A: Whether it's curiosity or an urge for "closure," cutting a sentence in two at the bottom of a page helps encourage the reader to flip the page and finish the sentence — and, you hope, keep reading. I always use this technique on page one, and, whenever possible, use it on odd-numbered pages that follow. (For multi-page letters printed one side only, you might consider doing this on every page, though this could turn annoying on letters longer than four pages.) Anywhere the reader must physically turn a page, consider adding typed or handwritten kickers, such as "More" or "Over, please."

Q: What should the body of a letter accomplish?

A: If you've gotten the reader reading at the beginning of the letter, the body of the letter should expand on this beginning with benefits, details, testimonials, and specifics of whatever kind required. However, letter writing is an art, so there's just no one way to do it. The overall idea, though, is to make a personal connection with the reader and make your offer in a one-to-one way. If you have an enormous amount of supporting information, consider putting it in a brochure. Letters and brochures should not duplicate each other. As they say, "Letters sell; brochures tell."

Q: How long should a letter be?

A: This question always reminds me of a story about President Abraham Lincoln who, when asked how long a man's legs should be, replied, "Long enough to reach the ground." A letter should be just as long as it needs to be. No more. No less.

Ideally, you should write a letter, edit it, see what sort of length you have, and work from that. Most sales letters will end up running four to eight pages. Longer letters can work for information-intensive products. Shorter letters can work for lead generation and very simple offers. An experienced writer will usually have a pretty good sense for what's needed to do the job.

Tip: If you want to cut costs by trimming your letter, I suggest writing a longer letter first and testing it against a shorter version of the same letter. A fundraising letter I wrote, for example, tested equally well at eight and six pages, so we knew that the cut would save money without hurting response.

Q: How should a letter end?

A: With your offer, sweeteners, guarantee, and a clear call to action. You can be a bit artful and end where you began, bringing the letter full circle. I ended the gardening letter referred to above like this:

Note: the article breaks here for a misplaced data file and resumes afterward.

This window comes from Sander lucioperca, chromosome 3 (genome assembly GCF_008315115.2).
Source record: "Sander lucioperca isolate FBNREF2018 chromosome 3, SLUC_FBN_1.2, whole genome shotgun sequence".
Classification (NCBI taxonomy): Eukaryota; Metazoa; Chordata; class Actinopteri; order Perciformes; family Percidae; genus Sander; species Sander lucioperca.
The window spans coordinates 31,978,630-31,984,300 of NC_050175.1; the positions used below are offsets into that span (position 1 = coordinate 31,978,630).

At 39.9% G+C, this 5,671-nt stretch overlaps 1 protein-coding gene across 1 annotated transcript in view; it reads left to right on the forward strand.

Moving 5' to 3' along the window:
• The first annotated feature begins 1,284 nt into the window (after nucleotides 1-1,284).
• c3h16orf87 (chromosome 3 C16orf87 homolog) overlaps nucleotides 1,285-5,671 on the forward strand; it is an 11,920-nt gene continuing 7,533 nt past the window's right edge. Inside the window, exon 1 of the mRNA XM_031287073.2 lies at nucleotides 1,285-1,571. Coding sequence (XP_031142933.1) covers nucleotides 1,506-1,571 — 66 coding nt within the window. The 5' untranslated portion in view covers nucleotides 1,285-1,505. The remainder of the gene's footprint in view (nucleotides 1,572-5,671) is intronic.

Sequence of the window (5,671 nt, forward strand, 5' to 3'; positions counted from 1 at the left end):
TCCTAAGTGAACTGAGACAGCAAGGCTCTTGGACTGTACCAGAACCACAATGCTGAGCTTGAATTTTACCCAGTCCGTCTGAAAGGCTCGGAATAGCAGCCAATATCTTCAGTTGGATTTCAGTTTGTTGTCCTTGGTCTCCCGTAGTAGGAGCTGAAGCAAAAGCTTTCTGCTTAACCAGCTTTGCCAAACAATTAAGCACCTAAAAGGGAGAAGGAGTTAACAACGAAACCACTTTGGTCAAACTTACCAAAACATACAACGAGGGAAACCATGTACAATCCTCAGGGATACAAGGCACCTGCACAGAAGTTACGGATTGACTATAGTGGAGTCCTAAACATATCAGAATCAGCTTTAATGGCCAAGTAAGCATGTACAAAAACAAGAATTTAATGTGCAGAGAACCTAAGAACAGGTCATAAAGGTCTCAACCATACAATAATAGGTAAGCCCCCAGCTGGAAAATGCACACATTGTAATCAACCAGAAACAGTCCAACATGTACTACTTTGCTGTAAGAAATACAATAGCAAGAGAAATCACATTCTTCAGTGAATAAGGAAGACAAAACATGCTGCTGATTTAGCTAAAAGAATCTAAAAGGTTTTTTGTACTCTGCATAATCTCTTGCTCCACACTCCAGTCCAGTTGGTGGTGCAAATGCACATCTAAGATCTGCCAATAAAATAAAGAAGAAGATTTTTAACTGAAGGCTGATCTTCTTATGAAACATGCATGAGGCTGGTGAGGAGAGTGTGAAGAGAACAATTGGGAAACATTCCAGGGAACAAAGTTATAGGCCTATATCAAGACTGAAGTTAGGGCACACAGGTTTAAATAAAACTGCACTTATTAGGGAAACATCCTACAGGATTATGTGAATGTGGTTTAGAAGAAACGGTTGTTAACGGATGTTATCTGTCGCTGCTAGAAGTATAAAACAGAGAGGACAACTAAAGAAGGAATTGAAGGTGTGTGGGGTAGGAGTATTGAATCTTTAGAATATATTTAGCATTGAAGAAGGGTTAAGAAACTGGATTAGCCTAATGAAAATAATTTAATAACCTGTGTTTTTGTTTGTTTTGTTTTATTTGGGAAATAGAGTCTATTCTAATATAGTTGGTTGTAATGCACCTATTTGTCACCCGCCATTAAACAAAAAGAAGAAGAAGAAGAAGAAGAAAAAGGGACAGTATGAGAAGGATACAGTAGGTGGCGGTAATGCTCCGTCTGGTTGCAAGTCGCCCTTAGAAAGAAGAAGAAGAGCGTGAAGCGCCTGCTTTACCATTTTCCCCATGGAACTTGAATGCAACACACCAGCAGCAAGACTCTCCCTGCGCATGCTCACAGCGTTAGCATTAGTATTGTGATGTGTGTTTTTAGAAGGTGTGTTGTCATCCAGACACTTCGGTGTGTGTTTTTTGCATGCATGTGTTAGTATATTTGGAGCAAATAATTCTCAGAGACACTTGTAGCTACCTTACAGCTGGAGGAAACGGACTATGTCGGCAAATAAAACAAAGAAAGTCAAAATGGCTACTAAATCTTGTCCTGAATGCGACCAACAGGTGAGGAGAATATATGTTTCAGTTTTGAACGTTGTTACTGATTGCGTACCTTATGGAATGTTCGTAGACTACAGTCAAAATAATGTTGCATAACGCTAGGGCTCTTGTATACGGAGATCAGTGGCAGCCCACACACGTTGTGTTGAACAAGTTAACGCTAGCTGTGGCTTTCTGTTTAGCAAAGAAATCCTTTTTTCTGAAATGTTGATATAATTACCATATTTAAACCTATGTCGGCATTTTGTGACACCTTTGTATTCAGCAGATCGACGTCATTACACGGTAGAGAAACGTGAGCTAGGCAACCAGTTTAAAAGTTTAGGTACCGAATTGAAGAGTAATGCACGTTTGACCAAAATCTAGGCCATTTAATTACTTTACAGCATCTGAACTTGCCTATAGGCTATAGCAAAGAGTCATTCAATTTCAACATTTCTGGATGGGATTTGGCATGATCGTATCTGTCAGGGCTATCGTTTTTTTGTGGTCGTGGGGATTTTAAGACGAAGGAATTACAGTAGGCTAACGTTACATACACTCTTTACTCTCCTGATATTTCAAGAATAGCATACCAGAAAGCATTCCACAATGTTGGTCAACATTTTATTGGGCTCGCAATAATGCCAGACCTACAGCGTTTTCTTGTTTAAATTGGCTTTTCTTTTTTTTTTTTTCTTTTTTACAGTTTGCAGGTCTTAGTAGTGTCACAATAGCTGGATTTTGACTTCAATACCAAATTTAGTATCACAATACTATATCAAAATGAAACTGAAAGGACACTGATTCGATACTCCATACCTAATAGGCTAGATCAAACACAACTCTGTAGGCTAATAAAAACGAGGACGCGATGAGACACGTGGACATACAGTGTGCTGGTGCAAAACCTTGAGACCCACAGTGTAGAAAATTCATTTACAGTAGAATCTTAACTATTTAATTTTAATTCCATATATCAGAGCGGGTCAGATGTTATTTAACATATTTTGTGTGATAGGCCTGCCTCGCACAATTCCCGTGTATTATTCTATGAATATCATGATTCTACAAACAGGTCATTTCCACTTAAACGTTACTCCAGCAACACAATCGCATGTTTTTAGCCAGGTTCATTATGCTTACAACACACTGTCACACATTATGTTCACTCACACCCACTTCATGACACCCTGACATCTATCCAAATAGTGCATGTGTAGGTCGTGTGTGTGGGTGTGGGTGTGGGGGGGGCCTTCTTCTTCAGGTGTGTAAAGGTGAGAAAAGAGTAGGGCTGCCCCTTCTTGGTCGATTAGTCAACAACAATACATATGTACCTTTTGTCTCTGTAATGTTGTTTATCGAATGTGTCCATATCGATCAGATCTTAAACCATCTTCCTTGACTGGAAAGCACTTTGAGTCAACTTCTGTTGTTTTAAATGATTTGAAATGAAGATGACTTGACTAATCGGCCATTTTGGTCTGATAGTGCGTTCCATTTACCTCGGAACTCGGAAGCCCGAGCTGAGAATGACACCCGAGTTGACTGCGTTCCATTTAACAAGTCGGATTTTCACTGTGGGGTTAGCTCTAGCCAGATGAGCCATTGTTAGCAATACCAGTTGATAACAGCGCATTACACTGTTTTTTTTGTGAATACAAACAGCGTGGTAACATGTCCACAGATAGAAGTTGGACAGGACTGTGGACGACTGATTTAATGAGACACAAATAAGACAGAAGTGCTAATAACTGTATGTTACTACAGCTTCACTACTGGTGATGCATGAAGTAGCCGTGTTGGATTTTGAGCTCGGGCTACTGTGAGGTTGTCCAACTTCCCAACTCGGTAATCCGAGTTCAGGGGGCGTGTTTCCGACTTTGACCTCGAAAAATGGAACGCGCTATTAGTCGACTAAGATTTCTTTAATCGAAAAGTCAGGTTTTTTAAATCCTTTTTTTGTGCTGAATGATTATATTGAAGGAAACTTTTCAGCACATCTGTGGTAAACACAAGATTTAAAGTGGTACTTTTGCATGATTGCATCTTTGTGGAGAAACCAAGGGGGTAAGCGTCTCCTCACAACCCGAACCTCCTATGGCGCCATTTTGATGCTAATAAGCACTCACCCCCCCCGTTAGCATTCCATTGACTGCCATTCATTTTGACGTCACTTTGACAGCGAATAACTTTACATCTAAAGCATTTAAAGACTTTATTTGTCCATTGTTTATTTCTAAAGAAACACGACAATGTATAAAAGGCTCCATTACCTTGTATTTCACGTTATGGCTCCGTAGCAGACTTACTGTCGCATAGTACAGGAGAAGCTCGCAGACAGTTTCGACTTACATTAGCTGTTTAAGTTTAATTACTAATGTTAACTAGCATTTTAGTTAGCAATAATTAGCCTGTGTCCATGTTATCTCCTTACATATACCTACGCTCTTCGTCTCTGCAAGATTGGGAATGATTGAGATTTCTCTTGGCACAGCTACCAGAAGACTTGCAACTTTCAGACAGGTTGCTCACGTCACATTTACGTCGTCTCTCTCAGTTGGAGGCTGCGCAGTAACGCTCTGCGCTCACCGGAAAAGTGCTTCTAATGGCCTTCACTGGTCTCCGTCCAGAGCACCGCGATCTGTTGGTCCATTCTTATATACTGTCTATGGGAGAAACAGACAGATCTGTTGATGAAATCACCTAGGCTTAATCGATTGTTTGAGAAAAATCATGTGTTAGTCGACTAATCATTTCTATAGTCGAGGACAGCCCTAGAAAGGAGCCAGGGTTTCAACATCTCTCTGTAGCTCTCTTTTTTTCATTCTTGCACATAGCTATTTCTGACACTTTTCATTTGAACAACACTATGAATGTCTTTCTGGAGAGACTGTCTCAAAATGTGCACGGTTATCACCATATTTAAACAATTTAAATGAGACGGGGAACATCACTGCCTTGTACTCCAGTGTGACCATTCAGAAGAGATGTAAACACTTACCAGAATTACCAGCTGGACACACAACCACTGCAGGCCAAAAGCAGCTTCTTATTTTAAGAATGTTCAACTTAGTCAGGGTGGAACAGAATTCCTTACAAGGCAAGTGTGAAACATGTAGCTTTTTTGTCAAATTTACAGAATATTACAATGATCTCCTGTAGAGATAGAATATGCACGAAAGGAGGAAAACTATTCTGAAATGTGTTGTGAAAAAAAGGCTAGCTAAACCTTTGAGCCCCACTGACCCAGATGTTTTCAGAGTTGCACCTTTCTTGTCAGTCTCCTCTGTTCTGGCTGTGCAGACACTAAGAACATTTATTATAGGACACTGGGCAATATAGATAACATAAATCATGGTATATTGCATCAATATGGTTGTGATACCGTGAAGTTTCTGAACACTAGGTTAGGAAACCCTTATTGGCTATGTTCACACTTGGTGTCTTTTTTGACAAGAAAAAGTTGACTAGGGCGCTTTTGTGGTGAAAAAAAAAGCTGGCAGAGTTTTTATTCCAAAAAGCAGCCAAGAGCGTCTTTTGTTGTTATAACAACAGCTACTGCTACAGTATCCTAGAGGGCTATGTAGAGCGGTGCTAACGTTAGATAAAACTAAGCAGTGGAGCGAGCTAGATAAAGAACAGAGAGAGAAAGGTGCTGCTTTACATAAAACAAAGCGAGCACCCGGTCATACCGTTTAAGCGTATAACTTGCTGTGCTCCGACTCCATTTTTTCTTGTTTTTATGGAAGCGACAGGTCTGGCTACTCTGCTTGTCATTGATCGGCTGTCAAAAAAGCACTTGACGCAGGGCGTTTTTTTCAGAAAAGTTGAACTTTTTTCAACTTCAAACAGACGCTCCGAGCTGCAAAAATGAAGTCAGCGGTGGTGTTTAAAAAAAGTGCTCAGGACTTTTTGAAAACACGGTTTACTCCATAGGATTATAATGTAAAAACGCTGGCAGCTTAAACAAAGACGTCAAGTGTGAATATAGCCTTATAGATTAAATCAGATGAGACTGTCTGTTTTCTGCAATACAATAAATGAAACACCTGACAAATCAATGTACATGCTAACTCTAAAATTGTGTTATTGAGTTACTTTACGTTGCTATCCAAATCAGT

Pretty soon, your neighbors will be marveling at YOUR lush flowers, delicious herbs, and sun-ripened vegetables.

However, the most important thing is to stop when you're done selling. So it's often best to just sign off immediately after your call to action. Here's how I ended that business-to-business letter:

Ask for your FREE Demo CD today! It's ready and waiting. I just need your OK to send it to you. There's no cost. No obligation.

Just go to (company website) and ask for it. I'll send your FREE Demo CD as soon as I hear from you.

Q: Who should sign the letter?

A: Your letter should be signed by the person from whom your offer makes the most sense. Often this is a person of high authority, such as the president of the company. But it could also be a vice president, editor, publisher, inventor, marketing director, spokesperson, or anyone, really. This shouldn't be a political decision. Ask yourself, "Who would make this offer? Who would people expect to make this offer? Who would people be most inclined to listen to and believe?"

When possible, print the signature in blue to make it appear more personal. And pay attention to how the signature looks. This is a pet peeve of mine. You can tell a lot about a person just by looking at a signature. So if it's shaky and ragged and looks like the signature of a mass murderer, have someone else sign the name. I often just have my designer forge signatures to create a more confident look. And it has the side benefit of added security — you won't be revealing your actual signature to anyone.

Q: Do you really need a P.S.? What should it say?

A: People like to know who a letter is from, so they'll glance at the signature at the end of the letter. Therefore, because of its proximity, the postscript is in a visual hot spot. And traditionally, a postscript represents an important afterthought, so it's inherently intriguing. Therefore, it's a good idea to include one on every letter.

However, if you use a P.S. on the main letter, I think it's best not to use one on any additional letters, such as lift notes. It robs the original P.S. of its unique quality. And a secondary letter is akin to a big postscript or afterthought anyway, albeit written by a different person. So to me, a P.S. on a secondary letter seems awkward.

A postscript should be relatively short — ideally three to five lines — and should present an important message, a prime benefit, a restatement of the offer, a reminder of the deadline, a sweetener, or whatever you feel is most effective in this prime spot.

Copyright © 2000 Dean Rieck. All Rights Reserved.